Today we are in this segment talking about composite workflow. Compositing and masking. All that good stuff, the stuff that I used to hate, I would say because sometimes it's not really easy to do based on different circumstance. And I think the problem that I used to have when I used to start doing commercial work is that, I didn't really have a lot of luck finding good information out there. Because there's so many way to mask, there's so many ways to composite images and sometimes you want a really quick and simple way to start doing it. And this is compositing basics and the reason why it's called that is because I want to show you basic ways to to mask things and to composite things. Now, when it comes to compositing, my background for those of you who weren't here for the first segment, is I'm a commercial and editorial retoucher. So I do a lot of stuff with skin, clothing, fashion, beauty. But I also do a lot of commercial work. So, things for like McDonald's, the Army, all kind...
s of different brands. I've done a whole range of things. We just finished some stuff for David Beckham as well. Just a whole range of stuff that requires compositing. And sometimes it's not just compositing in the traditional sense where you're taking an image and putting it on something else. But compositing, I also think of it like, if you want to highlight certain elements in a photo and change the properties of that elements specifically, isolating it. Because the steps are still the same whether you try to extract it out, or isolate it. So, think of this class as like a masking class because not only will we be talking about masking in the sense of how to mask things out completely, but also how to use that mask for everything else. How, what tools can we use to expedite that process and we'll analyze a few different tools. That's kinda my, my game plan for today. So, what I want to begin with is the fact that there's not a wrong or right way to mask. And I say this because I've asked a lot of artists out there and I say, how do you prefer masking? That's what I basically ask. How do you prefer masking? Some people say I use channels, I use minasi masks, I use hand masking. All kinds of things, like refine edge. And there's all these different tools and features and Photoshop keeps changing as well and you want to make sure that you have a good quick overview of how this works. And how to make it as seamless as possible. So, with that being said, I want to start with one of my friend's, his pictures, and this is Alexis Cuarezma. He is amazing because he does a lot of stuff like this where aside from taking really beautiful portraits, he does a lot of commercial work. And like I mentioned with commercial work, it's really key to be able to change things on the fly for clients because clients will sometimes say, let's bring the saturation of the background down about 10 points. Or, let's change the white balance of this to this. Or, let's change out the backdrop and it just goes on forever sometimes. It's really important to be able to master those techniques. It could even be stuff like, can you please bring out just the shadows and make them brighter. So how can you mask out just the shadows? Right, making some intricate masks real easily.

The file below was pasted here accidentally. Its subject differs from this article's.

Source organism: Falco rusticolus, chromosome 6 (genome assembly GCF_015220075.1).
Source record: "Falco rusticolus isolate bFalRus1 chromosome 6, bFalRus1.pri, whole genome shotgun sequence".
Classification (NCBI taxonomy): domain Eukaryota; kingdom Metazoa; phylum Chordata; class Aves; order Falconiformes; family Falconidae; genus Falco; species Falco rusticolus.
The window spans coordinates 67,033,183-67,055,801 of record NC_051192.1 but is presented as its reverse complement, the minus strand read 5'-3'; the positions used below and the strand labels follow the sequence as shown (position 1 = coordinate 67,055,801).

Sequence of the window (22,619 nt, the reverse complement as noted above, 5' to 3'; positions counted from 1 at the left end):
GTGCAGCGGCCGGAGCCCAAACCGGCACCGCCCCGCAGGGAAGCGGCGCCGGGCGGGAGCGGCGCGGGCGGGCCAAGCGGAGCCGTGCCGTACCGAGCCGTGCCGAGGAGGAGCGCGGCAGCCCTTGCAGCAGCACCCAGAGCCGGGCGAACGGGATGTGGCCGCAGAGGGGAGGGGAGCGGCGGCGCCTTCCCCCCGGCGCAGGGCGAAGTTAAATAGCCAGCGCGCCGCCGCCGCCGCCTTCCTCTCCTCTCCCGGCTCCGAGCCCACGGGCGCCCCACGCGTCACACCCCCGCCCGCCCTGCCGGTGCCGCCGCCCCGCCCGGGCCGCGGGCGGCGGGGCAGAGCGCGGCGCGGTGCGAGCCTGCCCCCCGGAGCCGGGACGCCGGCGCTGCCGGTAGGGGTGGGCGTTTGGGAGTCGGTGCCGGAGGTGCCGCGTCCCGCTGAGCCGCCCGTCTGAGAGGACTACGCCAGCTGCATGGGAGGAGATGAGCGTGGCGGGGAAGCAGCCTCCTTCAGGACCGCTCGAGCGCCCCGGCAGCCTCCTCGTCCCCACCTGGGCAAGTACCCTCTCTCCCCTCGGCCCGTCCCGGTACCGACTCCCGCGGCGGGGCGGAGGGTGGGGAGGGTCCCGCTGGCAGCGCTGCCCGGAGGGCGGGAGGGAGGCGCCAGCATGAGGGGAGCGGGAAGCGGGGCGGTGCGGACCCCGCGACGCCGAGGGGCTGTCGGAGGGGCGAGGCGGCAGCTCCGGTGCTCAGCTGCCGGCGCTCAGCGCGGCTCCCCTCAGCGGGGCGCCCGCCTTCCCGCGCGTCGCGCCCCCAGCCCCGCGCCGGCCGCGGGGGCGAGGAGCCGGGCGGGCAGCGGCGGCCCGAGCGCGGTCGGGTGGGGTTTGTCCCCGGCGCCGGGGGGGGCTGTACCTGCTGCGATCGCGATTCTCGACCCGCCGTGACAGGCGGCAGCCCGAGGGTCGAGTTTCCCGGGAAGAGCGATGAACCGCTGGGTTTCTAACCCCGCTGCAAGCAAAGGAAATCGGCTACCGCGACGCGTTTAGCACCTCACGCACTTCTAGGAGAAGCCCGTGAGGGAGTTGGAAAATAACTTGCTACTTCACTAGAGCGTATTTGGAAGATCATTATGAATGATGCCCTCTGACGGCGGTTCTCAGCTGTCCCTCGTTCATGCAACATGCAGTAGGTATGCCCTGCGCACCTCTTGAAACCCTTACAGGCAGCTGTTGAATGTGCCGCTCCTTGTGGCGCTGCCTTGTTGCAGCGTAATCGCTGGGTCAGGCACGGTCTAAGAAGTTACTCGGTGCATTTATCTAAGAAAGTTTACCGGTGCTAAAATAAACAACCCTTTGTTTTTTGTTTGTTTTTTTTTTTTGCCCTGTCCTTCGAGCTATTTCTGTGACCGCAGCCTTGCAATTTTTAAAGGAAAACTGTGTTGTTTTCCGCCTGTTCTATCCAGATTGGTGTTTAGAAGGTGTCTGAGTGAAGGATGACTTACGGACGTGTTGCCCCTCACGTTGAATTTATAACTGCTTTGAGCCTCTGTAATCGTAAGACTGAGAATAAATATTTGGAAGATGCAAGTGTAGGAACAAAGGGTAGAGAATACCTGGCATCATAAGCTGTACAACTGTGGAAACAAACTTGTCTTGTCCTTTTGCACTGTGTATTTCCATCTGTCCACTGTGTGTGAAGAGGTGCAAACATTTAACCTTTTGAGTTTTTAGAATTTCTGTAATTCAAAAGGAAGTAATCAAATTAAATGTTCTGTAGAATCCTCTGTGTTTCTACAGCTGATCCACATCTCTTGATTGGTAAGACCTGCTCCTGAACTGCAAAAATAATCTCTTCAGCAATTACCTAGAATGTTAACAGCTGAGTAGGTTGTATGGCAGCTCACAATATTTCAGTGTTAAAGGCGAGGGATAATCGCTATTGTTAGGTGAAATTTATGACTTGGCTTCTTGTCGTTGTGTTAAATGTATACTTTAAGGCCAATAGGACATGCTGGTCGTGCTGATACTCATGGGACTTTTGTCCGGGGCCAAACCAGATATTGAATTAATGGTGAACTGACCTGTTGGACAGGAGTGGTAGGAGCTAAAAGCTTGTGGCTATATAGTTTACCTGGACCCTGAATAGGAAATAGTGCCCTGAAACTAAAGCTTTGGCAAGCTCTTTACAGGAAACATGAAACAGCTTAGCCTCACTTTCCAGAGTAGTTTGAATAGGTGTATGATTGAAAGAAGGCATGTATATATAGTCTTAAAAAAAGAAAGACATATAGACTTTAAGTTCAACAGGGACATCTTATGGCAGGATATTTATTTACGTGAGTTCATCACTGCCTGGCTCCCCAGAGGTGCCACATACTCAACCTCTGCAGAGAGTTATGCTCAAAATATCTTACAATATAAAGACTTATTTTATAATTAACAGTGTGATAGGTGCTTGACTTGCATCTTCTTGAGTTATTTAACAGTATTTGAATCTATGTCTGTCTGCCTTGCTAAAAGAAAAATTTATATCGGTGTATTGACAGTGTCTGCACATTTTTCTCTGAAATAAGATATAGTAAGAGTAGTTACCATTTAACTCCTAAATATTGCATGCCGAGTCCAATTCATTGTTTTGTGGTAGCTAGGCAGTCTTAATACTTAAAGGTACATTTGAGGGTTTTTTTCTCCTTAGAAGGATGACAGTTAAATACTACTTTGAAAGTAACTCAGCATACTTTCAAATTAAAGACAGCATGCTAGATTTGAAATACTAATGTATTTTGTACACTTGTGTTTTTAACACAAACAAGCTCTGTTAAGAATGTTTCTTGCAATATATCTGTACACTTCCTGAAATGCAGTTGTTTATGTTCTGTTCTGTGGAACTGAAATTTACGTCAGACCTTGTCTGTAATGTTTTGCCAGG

Compositing is a part of the process that allows people to tell a story and accomplish their vision. It can be quite tricky, but with this tutorial, Pratik Naik shows you the basic tools and techniques needed to create advanced results. You’ll be able to extract people or objects from backdrops and place them into anything you can imagine.